This is awkward. I recently had that medical procedure old guys have every five years or so (but generally don’t talk about in polite company). It’s an unpleasant event, especially the day before, but it’s a medically important procedure that helps old guys become older guys. So I did it, it was over, and the results were all good. I thought nothing more about it, until…
A couple days ago, I received a THANK YOU note… from my colonoscopy team.
Just let that sink in for a minute: A thank-you note from your colonoscopy team.
My first thought was, Wow. What the hell happened after “100, 99, 98, 97, 9…”? I’m not that much fun when I’m conscious.
Okay, obviously the hospital marketing people decided to thank patients for choosing their hospital. Health care is competitive these days, and hospitals don’t have great reputations. Being “the friendly hospital” that appreciates your business can help that hospital stand out. A tasteful, professionally printed THANK YOU card makes sense.
But then I opened it up. Several people had personally signed their names and their roles in the procedure: Maggie, admitting RN; Abby, Joyce and Joanna, procedure room; Alex, CRNA; Deb, recovery nurse. All these people were part of the procedure. These personal hand-written notes from my colonoscopy team seemed to cross the line between nice… and creepy. (After all, I know where those hands had been.)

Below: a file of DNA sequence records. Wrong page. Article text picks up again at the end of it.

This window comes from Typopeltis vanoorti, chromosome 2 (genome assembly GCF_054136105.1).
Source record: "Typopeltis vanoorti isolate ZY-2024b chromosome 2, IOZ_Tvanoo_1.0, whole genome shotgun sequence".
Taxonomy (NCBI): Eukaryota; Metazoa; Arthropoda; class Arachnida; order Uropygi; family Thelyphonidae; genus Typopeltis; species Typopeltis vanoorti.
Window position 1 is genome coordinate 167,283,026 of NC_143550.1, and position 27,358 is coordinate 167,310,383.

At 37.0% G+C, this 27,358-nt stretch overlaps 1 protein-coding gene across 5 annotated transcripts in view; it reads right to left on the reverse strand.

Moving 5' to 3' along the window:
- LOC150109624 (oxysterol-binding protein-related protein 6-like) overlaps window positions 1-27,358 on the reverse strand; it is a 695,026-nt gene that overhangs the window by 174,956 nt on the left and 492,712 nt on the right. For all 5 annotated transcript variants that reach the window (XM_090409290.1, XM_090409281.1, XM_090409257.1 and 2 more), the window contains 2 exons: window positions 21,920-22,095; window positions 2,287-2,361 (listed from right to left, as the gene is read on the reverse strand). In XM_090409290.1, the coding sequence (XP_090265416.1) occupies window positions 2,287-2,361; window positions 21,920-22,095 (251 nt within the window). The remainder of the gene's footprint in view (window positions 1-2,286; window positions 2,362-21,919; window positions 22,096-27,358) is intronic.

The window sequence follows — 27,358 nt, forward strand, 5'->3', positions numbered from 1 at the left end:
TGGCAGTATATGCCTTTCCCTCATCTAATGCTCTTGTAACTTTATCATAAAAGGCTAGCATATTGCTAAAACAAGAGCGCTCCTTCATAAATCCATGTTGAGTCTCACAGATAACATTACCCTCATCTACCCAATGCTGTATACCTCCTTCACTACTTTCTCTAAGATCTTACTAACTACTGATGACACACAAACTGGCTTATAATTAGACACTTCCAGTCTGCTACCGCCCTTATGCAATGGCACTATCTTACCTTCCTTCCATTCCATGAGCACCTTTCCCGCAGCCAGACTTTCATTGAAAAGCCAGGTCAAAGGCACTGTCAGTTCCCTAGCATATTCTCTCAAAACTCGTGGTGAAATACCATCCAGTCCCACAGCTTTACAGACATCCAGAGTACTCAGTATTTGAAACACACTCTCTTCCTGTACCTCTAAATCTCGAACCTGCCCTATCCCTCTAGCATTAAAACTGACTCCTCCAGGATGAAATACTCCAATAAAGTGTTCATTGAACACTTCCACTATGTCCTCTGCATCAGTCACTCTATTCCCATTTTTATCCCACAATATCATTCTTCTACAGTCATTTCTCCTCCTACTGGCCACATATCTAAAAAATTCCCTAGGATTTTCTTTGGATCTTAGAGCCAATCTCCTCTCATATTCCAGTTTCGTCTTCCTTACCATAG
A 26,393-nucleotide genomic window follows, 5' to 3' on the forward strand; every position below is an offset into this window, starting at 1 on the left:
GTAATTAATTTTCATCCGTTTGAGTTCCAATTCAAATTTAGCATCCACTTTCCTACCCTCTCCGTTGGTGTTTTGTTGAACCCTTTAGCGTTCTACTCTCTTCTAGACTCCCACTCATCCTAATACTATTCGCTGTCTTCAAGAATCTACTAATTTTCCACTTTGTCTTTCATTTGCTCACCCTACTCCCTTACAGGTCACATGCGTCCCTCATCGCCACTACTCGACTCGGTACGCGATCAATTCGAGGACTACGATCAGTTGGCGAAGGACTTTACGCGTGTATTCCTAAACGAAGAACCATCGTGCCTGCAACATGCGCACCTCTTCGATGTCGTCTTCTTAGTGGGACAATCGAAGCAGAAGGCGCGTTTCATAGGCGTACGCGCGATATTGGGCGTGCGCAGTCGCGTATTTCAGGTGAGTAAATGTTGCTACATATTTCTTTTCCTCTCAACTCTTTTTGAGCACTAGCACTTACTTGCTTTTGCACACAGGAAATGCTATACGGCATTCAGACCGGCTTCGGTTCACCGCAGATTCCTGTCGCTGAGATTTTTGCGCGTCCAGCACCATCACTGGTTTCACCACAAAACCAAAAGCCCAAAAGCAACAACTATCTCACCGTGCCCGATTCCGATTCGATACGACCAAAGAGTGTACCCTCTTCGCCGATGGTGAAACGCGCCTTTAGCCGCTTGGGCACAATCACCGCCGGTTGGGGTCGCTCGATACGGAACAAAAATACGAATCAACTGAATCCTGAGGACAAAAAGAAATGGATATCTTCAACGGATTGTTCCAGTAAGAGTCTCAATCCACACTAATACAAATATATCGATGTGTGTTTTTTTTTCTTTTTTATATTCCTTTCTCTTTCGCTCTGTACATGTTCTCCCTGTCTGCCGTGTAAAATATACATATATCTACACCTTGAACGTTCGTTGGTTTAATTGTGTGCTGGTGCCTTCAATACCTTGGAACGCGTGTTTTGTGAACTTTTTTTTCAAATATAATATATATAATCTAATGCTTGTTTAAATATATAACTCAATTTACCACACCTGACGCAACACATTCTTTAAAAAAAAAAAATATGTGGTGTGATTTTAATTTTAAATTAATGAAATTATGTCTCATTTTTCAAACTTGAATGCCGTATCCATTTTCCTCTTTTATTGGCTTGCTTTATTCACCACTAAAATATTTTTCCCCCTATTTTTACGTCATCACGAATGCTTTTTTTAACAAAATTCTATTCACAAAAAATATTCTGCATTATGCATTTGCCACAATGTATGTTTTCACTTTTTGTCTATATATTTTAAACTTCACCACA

Put yourself in my position. A team of medical professionals spend an hour or so standing over you, working their technologically intimate magic. And then they want to thank you?
It could have been creepier. Each team member could have written personal messages next to their names…
Nice seeing you last Monday. Hope to see you again soon.
Joyce, procedure room nurse
Thanks for the memories.
Deb, recovery room nurse
You have a nice smile. 😉
It was a pleasure doing business with you.
Alex (I don’t work here; I just heard a party, and stopped in)
I guess it’s a good marketing idea for hospitals to send THANK YOU notes to patients. But maybe they should lose the personal, hand-written notes, at least for this unique group of patients.
Bottom line: Colonoscopies are generally unpleasant. But they can also be fun. Mine apparently was.
Here’s looking at you, kid.